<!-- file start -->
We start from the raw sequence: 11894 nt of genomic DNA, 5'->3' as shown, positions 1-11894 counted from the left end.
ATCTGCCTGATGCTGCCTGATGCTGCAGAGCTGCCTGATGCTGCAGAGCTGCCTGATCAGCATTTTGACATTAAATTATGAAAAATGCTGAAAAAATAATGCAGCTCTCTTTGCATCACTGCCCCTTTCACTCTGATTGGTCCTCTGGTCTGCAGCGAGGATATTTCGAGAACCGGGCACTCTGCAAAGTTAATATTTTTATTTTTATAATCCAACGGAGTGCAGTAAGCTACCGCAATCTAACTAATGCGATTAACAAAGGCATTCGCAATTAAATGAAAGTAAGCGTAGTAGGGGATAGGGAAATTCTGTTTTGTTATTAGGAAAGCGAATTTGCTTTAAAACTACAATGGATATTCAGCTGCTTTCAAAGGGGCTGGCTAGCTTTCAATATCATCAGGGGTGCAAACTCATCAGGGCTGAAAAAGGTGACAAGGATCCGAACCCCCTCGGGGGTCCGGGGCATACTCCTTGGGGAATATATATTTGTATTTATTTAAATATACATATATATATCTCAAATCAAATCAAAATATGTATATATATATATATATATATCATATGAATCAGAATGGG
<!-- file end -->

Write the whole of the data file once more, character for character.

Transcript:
We start from the raw sequence: 11894 nt of genomic DNA, 5'->3' as shown, positions 1-11894 counted from the left end.
ATCTGCCTGATGCTGCCTGATGCTGCAGAGCTGCCTGATGCTGCAGAGCTGCCTGATCAGCATTTTGACATTAAATTATGAAAAATGCTGAAAAAATAATGCAGCTCTCTTTGCATCACTGCCCCTTTCACTCTGATTGGTCCTCTGGTCTGCAGCGAGGATATTTCGAGAACCGGGCACTCTGCAAAGTTAATATTTTTATTTTTATAATCCAACGGAGTGCAGTAAGCTACCGCAATCTAACTAATGCGATTAACAAAGGCATTCGCAATTAAATGAAAGTAAGCGTAGTAGGGGATAGGGAAATTCTGTTTTGTTATTAGGAAAGCGAATTTGCTTTAAAACTACAATGGATATTCAGCTGCTTTCAAAGGGGCTGGCTAGCTTTCAATATCATCAGGGGTGCAAACTCATCAGGGCTGAAAAAGGTGACAAGGATCCGAACCCCCTCGGGGGTCCGGGGCATACTCCTTGGGGAATATATATTTGTATTTATTTAAATATACATATATATATCTCAAATCAAATCAAAATATGTATATATATATATATATATATCATATGAATCAGAATGGG